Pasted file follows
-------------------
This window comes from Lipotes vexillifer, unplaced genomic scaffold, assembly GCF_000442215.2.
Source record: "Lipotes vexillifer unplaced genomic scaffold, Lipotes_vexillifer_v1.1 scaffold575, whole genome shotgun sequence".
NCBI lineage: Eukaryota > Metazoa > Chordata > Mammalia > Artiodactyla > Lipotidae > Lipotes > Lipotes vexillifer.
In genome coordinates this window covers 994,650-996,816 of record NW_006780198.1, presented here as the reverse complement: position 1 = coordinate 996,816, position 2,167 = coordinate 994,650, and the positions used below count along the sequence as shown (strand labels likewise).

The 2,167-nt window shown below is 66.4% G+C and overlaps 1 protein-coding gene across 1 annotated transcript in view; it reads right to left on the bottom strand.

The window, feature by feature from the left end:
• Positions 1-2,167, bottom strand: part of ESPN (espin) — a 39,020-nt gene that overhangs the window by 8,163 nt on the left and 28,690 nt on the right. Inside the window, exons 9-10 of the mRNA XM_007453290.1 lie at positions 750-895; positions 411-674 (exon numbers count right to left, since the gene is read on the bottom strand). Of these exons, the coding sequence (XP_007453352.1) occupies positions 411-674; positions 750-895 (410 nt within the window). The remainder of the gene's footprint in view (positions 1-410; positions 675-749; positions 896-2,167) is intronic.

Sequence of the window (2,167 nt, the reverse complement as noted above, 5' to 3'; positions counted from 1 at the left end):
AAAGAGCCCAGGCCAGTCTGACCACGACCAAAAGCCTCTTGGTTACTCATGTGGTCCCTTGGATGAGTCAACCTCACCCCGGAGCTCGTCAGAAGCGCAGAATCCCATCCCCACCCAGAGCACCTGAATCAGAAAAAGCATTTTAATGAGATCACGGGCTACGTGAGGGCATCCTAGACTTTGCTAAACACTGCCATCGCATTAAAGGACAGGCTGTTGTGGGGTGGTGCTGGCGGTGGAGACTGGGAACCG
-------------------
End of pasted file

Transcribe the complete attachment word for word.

This window comes from Lipotes vexillifer, unplaced genomic scaffold, assembly GCF_000442215.2.
Source record: "Lipotes vexillifer unplaced genomic scaffold, Lipotes_vexillifer_v1.1 scaffold575, whole genome shotgun sequence".
NCBI lineage: Eukaryota > Metazoa > Chordata > Mammalia > Artiodactyla > Lipotidae > Lipotes > Lipotes vexillifer.
In genome coordinates this window covers 994,650-996,816 of record NW_006780198.1, presented here as the reverse complement: position 1 = coordinate 996,816, position 2,167 = coordinate 994,650, and the positions used below count along the sequence as shown (strand labels likewise).

The 2,167-nt window shown below is 66.4% G+C and overlaps 1 protein-coding gene across 1 annotated transcript in view; it reads right to left on the bottom strand.

The window, feature by feature from the left end:
• Positions 1-2,167, bottom strand: part of ESPN (espin) — a 39,020-nt gene that overhangs the window by 8,163 nt on the left and 28,690 nt on the right. Inside the window, exons 9-10 of the mRNA XM_007453290.1 lie at positions 750-895; positions 411-674 (exon numbers count right to left, since the gene is read on the bottom strand). Of these exons, the coding sequence (XP_007453352.1) occupies positions 411-674; positions 750-895 (410 nt within the window). The remainder of the gene's footprint in view (positions 1-410; positions 675-749; positions 896-2,167) is intronic.

Sequence of the window (2,167 nt, the reverse complement as noted above, 5' to 3'; positions counted from 1 at the left end):
AAAGAGCCCAGGCCAGTCTGACCACGACCAAAAGCCTCTTGGTTACTCATGTGGTCCCTTGGATGAGTCAACCTCACCCCGGAGCTCGTCAGAAGCGCAGAATCCCATCCCCACCCAGAGCACCTGAATCAGAAAAAGCATTTTAATGAGATCACGGGCTACGTGAGGGCATCCTAGACTTTGCTAAACACTGCCATCGCATTAAAGGACAGGCTGTTGTGGGGTGGTGCTGGCGGTGGAGACTGGGAACCG